TABLE OF CONTENTS

Nadar and the Republic of Mind

DURING THE MIDDLE OF the last century, the two best-known photographers doing business in Paris were Disdéri, who popularized the carte-de-visite, and Félix Tournachon, whose nickname, Nadar, became as familiar in his time as Kodak in ours. Portraits were the cash crop of both their studios, as for many others, because the portrait mode enjoyed artistic prestige and huge market turnover.

Let’s define a portrait as the picture of an individual or group whose character is either described by social, ethnic, and class affiliations, or may, in some measure, be invoked in contrast to them. Sometimes, in the history of the genre, the “personality” of the sitter has gained the upper hand, and sometimes, his or her status. More often, the portrait turns out to be an unpredictable composite image of both. Now, in the business milieu of the Second Empire, an important new motif got introduced into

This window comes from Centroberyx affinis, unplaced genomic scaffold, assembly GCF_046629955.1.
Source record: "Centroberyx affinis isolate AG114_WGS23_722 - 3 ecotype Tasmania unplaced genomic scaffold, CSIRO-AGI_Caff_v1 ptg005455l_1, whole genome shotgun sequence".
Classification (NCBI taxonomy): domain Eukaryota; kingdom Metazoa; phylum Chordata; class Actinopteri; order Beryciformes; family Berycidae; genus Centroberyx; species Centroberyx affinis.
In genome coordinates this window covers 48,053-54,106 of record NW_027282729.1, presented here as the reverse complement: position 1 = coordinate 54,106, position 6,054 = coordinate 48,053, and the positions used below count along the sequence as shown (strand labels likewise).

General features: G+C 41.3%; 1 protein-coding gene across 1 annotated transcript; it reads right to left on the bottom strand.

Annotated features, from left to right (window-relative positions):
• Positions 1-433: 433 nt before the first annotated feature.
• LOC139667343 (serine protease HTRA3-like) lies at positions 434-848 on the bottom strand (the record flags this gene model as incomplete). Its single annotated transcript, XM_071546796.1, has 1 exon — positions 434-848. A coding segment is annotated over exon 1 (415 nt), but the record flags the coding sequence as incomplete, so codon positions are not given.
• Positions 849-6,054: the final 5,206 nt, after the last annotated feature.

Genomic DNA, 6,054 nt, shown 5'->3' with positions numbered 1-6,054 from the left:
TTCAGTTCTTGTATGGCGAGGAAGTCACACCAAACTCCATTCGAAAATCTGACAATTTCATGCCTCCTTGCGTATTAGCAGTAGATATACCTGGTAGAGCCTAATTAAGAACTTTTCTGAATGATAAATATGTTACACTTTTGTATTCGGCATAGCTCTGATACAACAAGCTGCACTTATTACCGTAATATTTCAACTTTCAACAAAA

Sign-in to keep reading

Artforum print subscribers have full access to this article. If you are a subscriber, sign in below.

Not registered for artforum.com? Register here.

SUBSCRIBE NOW at the special holiday rate of $45 a year—70% off the newsstand price. You’ll receive the print magazine plus full online access to this issue and our archive.*

Order the ONLINE EDITION for $5.99.

* This rate applies to U.S. domestic subscriptions.